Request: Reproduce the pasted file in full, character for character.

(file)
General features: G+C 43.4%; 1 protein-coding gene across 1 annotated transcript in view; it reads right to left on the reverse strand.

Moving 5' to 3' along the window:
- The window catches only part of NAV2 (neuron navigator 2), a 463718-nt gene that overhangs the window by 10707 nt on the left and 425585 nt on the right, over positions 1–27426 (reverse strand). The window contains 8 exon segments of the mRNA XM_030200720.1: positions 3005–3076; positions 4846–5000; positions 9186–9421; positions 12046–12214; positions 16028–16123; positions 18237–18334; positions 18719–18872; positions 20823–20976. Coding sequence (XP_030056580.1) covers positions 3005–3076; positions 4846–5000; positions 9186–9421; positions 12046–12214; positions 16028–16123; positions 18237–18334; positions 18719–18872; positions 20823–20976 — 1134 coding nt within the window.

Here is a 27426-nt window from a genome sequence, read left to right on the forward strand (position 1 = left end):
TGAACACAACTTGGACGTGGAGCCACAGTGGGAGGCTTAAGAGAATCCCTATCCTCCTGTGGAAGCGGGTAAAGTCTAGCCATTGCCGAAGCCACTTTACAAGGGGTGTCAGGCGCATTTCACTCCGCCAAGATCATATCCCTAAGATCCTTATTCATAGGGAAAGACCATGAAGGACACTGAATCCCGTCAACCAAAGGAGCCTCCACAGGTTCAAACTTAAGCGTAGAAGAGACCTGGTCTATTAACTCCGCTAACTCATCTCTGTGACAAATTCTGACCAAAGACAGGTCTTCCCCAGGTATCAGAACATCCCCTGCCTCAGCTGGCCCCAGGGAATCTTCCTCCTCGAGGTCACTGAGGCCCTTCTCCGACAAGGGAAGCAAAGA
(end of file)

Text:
General features: G+C 43.4%; 1 protein-coding gene across 1 annotated transcript in view; it reads right to left on the reverse strand.

Moving 5' to 3' along the window:
- The window catches only part of NAV2 (neuron navigator 2), a 463718-nt gene that overhangs the window by 10707 nt on the left and 425585 nt on the right, over positions 1–27426 (reverse strand). The window contains 8 exon segments of the mRNA XM_030200720.1: positions 3005–3076; positions 4846–5000; positions 9186–9421; positions 12046–12214; positions 16028–16123; positions 18237–18334; positions 18719–18872; positions 20823–20976. Coding sequence (XP_030056580.1) covers positions 3005–3076; positions 4846–5000; positions 9186–9421; positions 12046–12214; positions 16028–16123; positions 18237–18334; positions 18719–18872; positions 20823–20976 — 1134 coding nt within the window.

Here is a 27426-nt window from a genome sequence, read left to right on the forward strand (position 1 = left end):
TGAACACAACTTGGACGTGGAGCCACAGTGGGAGGCTTAAGAGAATCCCTATCCTCCTGTGGAAGCGGGTAAAGTCTAGCCATTGCCGAAGCCACTTTACAAGGGGTGTCAGGCGCATTTCACTCCGCCAAGATCATATCCCTAAGATCCTTATTCATAGGGAAAGACCATGAAGGACACTGAATCCCGTCAACCAAAGGAGCCTCCACAGGTTCAAACTTAAGCGTAGAAGAGACCTGGTCTATTAACTCCGCTAACTCATCTCTGTGACAAATTCTGACCAAAGACAGGTCTTCCCCAGGTATCAGAACATCCCCTGCCTCAGCTGGCCCCAGGGAATCTTCCTCCTCGAGGTCACTGAGGCCCTTCTCCGACAAGGGAAGCAAAGA